Thursday, November 02, 2006

Living in France

Living in France

Renting out your villa or apartment

There certainly are reliable companies in France who will take on the management of your property. This can be a beneficial way of making money from your holiday home, without having to undertake the marketing and day-to-day maintenance of the property, or of dealing directly with those wishing to rent it. Of course, any company offering to relieve you of this burden will also relieve you of around 20 per cent of the rental income. So if rental income is going to pay the mortgage, make sure you know how much you can expect to charge by checking with some of the many websites on weekly rates. The average holiday home rents for a maximum of 20 weeks a year and an average of only 10. It is usually less profitable to rent during the autumn and winter months so check with a local agent who will be able to advise you further. Search for ‘property management France’ on the internet to find companies offering a property management service.

Buying Property

Although the process is relatively straightforward, language barriers and local customs can make things more complicated for the British buyer. Remember - don't sign anything you don't understand.

The French system protects the buyer and seller, with cooling-off periods and get-out clauses, but you won't benefit from them if you don't understand them - a bilingual Notaire will really help with this. There are a few steps to get through before you can call France home. Here's a quick guide.

Arrange for an architect or surveyor to visit the property. Although a valuation is not required in France, we recommend that you instruct a professional to look at the property and give you an opinion on any renovation that's needed and how much it's likely to cost. This way you'll know what the total cost is likely to be before you sign anything.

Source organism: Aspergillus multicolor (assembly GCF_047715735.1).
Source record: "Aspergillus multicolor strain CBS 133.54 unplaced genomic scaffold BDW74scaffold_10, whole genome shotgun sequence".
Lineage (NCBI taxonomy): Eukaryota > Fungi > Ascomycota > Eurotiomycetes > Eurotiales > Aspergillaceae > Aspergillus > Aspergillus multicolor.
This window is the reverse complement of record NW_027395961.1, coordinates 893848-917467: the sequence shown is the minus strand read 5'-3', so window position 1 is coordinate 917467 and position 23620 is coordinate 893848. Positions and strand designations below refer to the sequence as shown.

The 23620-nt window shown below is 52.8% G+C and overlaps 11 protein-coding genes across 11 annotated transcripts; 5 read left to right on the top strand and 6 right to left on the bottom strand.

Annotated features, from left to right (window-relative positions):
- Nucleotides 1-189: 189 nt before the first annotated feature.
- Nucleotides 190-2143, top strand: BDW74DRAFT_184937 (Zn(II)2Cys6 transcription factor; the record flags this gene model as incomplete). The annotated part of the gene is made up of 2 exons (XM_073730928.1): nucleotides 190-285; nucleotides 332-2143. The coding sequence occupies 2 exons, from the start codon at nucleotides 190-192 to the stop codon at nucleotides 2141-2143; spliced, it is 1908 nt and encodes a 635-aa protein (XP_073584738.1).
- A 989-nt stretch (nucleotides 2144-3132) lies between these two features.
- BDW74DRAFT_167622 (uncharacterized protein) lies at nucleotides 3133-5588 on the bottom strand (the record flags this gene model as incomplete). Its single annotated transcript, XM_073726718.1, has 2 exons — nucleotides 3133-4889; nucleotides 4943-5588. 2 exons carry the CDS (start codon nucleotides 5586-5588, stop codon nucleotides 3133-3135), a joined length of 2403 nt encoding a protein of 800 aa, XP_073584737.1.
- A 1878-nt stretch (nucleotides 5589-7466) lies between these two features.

Find a property through a reputable estate agent such as or through a longstanding intermediary such as or similar... you can find one local to where you want to buy through the fnaim site

Sign a Preliminary Contract or 'promesse de vente' in the presence of the Notaire, either at their office, or the estate agent's. The Preliminary Contract is made subject to conditions known as 'conditions suspensives'; these state that the contract will be suspended if certain things happen, for example, if the buyer cannot get a mortgage within a stated time, or outline planning permission is denied. The Preliminary Contract must be signed by both buyer and seller at the same time and in the estate agent's or Notaire's office.

Pay your deposit. On signature of the Preliminary Contract you should pay your deposit, which is normally 10%. We advise that you pay this to the Notaire not the vendor. You may also be asked to pay the Stamp Duty and registration fees at this time too. Before you do this, make sure you are 100% sure that this is the house for you as, if you decide to pull out of the sale, the seller is entitled to keep your deposit as compensation.

Cooling-off Period. You'll have a seven day cooling-off period, known as 'réflexion', during which you or the seller can pull out without giving any reason and simply cancel the contract. After the cooling-off period, if you don't go ahead after signing the Preliminary Contract, and there is no let out in the 'conditions suspensives', you will lose your deposit.

Your Notaire will draw up a deed of sale or 'Acte de Vente' and begin all the necessary searches. You will sign the Acte de Vente when you complete on the purchase. This normally happens between eight and twelve weeks - although it can take longer - from signing the promesse de vente. In many transactions the buyer and seller can choose and fix the completion date.
Sign the deed of sale and pay the remainder of the purchase price. This completes the transfer of ownership of the property to the purchaser. A power of attorney can be given, so that the Notaire or another person can represent you and sign on your behalf, should you not be able to attend.

Pay the Notaire's fees after which your deed of sale will be registered at the Land Registry. Once it's signed you can officially start enjoying your new home in France.

Teach Yourself

There are a number of good home learning courses in French, which will give you a good conversational grasp of the language. Here are some of the most popular providers of teach yourself courses:

The BBC language series -
Linguaphone -
The Open University -
Online courses:

Rule # 1 - Learn The Lingo

From helping your kids with their homework to buying your morning baguette, life is so much easier and more enjoyable when you can speak the language.